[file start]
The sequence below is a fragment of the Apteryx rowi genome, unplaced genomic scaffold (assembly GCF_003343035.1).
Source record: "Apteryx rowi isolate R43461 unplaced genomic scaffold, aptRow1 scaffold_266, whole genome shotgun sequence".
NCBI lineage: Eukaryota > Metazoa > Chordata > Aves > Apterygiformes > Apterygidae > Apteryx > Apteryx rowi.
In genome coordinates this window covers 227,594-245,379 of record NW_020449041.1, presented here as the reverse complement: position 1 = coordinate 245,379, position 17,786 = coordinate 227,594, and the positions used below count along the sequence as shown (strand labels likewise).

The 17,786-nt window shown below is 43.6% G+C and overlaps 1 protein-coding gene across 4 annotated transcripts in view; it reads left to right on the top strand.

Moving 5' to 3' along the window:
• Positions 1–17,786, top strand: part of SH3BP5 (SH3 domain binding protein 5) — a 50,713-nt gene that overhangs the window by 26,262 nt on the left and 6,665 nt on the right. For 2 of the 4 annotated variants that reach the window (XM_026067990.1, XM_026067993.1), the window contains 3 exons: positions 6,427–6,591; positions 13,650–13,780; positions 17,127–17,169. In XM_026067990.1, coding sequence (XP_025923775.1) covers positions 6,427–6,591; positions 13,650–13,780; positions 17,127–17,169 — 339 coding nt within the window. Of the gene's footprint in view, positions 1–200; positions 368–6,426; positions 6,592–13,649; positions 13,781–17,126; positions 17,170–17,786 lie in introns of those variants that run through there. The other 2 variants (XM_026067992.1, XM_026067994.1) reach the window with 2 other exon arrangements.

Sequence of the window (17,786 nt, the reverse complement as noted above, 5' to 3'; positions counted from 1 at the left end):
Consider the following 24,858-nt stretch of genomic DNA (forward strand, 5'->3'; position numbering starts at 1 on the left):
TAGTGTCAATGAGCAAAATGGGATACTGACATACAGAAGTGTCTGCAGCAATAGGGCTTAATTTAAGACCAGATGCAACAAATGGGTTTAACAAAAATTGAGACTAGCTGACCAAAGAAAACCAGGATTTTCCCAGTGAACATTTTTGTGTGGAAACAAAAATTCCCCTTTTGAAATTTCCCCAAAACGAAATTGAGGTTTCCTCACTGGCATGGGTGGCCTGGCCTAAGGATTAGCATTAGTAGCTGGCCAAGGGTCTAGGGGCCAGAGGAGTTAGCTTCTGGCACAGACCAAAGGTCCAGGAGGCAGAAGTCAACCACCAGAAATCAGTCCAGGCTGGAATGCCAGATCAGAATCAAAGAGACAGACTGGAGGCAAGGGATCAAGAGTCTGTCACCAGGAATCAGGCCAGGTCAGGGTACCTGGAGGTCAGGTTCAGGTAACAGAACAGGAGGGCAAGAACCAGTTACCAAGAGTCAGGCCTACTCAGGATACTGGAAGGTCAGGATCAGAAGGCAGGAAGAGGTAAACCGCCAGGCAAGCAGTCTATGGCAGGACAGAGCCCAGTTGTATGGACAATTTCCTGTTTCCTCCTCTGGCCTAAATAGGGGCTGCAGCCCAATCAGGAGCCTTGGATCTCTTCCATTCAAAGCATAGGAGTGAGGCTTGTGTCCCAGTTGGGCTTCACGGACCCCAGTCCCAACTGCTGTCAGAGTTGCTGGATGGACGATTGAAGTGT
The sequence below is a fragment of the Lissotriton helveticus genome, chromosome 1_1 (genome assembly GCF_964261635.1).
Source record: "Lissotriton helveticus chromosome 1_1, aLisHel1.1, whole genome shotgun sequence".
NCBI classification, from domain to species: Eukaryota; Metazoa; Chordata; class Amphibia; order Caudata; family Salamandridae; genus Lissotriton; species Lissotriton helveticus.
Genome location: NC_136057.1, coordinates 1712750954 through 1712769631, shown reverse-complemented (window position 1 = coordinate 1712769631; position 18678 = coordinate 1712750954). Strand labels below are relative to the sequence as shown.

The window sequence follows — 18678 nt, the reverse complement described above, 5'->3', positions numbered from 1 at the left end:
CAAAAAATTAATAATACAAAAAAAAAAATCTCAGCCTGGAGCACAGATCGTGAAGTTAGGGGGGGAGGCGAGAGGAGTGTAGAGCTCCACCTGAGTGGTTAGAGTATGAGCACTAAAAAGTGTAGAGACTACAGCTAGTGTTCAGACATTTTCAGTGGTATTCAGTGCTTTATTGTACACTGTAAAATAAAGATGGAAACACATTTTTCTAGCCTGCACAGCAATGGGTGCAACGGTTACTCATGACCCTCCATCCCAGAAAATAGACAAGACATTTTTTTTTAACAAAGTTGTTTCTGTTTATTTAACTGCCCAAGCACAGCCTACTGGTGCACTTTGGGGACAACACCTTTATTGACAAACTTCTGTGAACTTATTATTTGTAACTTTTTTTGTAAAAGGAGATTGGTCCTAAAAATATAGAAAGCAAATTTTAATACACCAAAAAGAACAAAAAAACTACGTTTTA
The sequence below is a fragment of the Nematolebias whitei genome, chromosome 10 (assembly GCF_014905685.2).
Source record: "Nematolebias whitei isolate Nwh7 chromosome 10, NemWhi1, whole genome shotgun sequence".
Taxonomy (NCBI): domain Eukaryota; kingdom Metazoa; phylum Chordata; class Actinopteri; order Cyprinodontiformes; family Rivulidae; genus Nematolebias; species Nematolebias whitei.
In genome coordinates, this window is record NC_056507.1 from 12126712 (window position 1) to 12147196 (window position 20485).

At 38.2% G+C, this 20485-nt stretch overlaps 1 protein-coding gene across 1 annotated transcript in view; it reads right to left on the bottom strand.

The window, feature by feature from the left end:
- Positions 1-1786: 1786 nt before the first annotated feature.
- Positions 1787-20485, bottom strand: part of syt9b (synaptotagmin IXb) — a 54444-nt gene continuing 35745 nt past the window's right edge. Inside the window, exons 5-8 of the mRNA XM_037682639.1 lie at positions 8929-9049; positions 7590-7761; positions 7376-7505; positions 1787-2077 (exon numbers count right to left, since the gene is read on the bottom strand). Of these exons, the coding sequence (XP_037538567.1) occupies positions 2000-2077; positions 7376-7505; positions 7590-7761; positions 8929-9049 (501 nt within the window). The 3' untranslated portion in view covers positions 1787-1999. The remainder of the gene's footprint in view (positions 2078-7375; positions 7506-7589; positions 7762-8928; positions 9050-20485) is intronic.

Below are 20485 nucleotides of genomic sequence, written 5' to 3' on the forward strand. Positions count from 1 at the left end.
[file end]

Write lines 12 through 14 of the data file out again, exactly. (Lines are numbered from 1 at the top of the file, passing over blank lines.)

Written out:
Source record: "Lissotriton helveticus chromosome 1_1, aLisHel1.1, whole genome shotgun sequence".
NCBI classification, from domain to species: Eukaryota; Metazoa; Chordata; class Amphibia; order Caudata; family Salamandridae; genus Lissotriton; species Lissotriton helveticus.
Genome location: NC_136057.1, coordinates 1712750954 through 1712769631, shown reverse-complemented (window position 1 = coordinate 1712769631; position 18678 = coordinate 1712750954). Strand labels below are relative to the sequence as shown.